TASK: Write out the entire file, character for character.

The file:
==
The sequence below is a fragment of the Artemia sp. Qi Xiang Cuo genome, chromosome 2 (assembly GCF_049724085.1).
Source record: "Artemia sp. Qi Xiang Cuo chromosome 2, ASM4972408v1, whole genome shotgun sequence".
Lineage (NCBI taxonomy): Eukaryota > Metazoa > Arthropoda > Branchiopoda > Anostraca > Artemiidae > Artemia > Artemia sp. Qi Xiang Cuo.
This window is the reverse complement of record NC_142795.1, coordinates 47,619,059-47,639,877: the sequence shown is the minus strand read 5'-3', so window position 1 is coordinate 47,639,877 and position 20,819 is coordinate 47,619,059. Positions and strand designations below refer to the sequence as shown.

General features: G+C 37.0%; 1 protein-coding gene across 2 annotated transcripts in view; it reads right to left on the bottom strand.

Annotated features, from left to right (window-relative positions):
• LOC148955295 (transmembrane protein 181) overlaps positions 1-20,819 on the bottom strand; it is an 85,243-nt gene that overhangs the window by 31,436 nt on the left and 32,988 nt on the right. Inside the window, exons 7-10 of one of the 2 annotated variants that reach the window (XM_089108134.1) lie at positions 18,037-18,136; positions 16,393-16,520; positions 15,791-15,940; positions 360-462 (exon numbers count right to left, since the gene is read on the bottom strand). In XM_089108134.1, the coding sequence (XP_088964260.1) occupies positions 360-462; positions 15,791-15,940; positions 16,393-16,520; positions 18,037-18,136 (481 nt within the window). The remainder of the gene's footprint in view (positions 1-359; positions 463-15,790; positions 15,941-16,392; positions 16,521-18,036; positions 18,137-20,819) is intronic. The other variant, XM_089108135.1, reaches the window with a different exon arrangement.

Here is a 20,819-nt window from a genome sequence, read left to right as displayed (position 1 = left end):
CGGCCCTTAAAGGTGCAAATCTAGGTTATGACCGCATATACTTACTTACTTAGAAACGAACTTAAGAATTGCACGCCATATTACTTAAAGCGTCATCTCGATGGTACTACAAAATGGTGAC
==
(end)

The sequence below is a fragment of the Artemia sp. Qi Xiang Cuo genome, chromosome 2 (assembly GCF_049724085.1).
Source record: "Artemia sp. Qi Xiang Cuo chromosome 2, ASM4972408v1, whole genome shotgun sequence".
Lineage (NCBI taxonomy): Eukaryota > Metazoa > Arthropoda > Branchiopoda > Anostraca > Artemiidae > Artemia > Artemia sp. Qi Xiang Cuo.
This window is the reverse complement of record NC_142795.1, coordinates 47,619,059-47,639,877: the sequence shown is the minus strand read 5'-3', so window position 1 is coordinate 47,639,877 and position 20,819 is coordinate 47,619,059. Positions and strand designations below refer to the sequence as shown.

General features: G+C 37.0%; 1 protein-coding gene across 2 annotated transcripts in view; it reads right to left on the bottom strand.

Annotated features, from left to right (window-relative positions):
• LOC148955295 (transmembrane protein 181) overlaps positions 1-20,819 on the bottom strand; it is an 85,243-nt gene that overhangs the window by 31,436 nt on the left and 32,988 nt on the right. Inside the window, exons 7-10 of one of the 2 annotated variants that reach the window (XM_089108134.1) lie at positions 18,037-18,136; positions 16,393-16,520; positions 15,791-15,940; positions 360-462 (exon numbers count right to left, since the gene is read on the bottom strand). In XM_089108134.1, the coding sequence (XP_088964260.1) occupies positions 360-462; positions 15,791-15,940; positions 16,393-16,520; positions 18,037-18,136 (481 nt within the window). The remainder of the gene's footprint in view (positions 1-359; positions 463-15,790; positions 15,941-16,392; positions 16,521-18,036; positions 18,137-20,819) is intronic. The other variant, XM_089108135.1, reaches the window with a different exon arrangement.

Here is a 20,819-nt window from a genome sequence, read left to right as displayed (position 1 = left end):
CGGCCCTTAAAGGTGCAAATCTAGGTTATGACCGCATATACTTACTTACTTAGAAACGAACTTAAGAATTGCACGCCATATTACTTAAAGCGTCATCTCGATGGTACTACAAAATGGTGAC